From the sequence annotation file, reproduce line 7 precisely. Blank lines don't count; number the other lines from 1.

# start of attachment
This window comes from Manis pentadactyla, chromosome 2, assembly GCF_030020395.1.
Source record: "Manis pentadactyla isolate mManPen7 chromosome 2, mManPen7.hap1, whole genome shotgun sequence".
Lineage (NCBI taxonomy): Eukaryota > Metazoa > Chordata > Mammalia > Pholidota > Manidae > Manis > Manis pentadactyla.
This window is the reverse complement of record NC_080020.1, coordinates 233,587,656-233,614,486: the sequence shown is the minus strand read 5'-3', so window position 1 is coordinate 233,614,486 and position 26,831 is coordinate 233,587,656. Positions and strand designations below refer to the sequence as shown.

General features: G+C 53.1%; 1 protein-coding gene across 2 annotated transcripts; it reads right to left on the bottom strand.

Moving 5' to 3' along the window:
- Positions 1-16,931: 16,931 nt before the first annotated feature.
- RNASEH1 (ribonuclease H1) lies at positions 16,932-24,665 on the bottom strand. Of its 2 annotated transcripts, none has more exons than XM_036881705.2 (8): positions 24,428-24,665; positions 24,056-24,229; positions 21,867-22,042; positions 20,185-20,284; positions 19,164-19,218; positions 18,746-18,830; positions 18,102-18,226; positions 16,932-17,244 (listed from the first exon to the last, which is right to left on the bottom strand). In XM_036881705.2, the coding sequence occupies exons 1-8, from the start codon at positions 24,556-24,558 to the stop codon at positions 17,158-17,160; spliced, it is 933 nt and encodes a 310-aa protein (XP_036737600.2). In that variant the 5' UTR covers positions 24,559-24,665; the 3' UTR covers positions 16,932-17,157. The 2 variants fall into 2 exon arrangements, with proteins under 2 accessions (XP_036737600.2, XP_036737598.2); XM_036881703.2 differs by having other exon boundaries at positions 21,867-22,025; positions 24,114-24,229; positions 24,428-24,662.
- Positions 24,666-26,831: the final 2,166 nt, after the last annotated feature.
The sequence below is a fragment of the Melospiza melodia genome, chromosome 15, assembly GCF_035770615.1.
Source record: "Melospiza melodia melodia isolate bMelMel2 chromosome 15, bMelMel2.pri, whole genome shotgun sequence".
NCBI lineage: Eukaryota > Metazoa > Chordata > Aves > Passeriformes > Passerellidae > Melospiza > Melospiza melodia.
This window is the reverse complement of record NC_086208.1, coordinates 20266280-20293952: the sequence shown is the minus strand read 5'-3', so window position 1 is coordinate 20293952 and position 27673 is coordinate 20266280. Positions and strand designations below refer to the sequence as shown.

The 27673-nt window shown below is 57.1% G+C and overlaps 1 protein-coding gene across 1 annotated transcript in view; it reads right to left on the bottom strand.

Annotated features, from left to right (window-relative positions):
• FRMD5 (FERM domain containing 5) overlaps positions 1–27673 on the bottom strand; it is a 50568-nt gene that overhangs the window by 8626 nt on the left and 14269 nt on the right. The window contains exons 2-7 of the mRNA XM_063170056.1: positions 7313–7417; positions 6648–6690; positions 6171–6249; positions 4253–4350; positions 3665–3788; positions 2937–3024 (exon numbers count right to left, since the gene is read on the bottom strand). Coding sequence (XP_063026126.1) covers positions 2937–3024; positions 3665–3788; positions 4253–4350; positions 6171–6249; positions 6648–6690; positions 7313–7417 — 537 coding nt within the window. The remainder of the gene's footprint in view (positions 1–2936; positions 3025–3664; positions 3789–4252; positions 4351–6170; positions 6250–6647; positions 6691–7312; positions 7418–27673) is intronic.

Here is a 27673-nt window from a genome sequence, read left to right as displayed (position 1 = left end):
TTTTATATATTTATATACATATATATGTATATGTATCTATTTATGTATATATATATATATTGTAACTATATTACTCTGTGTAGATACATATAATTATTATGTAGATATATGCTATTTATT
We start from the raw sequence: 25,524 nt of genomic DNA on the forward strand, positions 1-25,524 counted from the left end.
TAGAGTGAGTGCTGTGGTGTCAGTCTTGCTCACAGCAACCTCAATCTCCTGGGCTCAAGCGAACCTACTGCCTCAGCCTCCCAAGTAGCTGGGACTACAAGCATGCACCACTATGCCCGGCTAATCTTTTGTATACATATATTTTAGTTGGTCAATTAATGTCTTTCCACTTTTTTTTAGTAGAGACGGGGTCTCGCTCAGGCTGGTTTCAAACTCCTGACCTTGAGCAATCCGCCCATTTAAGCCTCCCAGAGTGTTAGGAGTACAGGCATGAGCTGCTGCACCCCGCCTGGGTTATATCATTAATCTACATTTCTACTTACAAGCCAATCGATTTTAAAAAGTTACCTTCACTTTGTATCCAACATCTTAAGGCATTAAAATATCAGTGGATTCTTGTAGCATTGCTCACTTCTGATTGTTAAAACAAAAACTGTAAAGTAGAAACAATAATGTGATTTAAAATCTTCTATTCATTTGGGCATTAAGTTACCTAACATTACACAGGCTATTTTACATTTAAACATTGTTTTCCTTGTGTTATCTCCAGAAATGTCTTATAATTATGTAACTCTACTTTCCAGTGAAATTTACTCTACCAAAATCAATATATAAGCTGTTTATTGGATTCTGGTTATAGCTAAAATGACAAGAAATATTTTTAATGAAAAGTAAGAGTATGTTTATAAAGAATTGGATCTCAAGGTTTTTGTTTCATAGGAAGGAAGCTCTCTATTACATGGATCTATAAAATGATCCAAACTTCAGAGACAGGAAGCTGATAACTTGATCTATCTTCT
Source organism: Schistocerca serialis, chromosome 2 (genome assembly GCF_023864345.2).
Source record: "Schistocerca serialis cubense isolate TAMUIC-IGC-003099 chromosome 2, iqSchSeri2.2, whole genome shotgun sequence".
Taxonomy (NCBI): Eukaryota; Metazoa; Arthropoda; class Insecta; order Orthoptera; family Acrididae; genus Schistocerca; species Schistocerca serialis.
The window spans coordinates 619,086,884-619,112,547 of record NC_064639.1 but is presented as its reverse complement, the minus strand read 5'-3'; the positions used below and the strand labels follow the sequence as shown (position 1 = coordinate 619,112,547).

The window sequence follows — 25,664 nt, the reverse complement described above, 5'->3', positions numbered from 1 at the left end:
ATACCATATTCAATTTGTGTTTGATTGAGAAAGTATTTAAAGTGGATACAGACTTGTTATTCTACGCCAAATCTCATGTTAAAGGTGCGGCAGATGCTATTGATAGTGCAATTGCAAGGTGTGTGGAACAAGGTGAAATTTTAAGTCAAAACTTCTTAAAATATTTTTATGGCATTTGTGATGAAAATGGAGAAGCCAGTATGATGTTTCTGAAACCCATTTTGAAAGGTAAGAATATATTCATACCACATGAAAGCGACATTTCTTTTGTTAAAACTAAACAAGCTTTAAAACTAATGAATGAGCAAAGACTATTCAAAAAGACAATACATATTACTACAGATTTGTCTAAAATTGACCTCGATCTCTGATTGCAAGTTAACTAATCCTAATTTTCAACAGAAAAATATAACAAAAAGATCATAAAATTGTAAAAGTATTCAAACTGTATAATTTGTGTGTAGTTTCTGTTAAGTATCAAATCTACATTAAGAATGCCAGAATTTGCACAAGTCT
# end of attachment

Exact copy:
- Positions 1-16,931: 16,931 nt before the first annotated feature.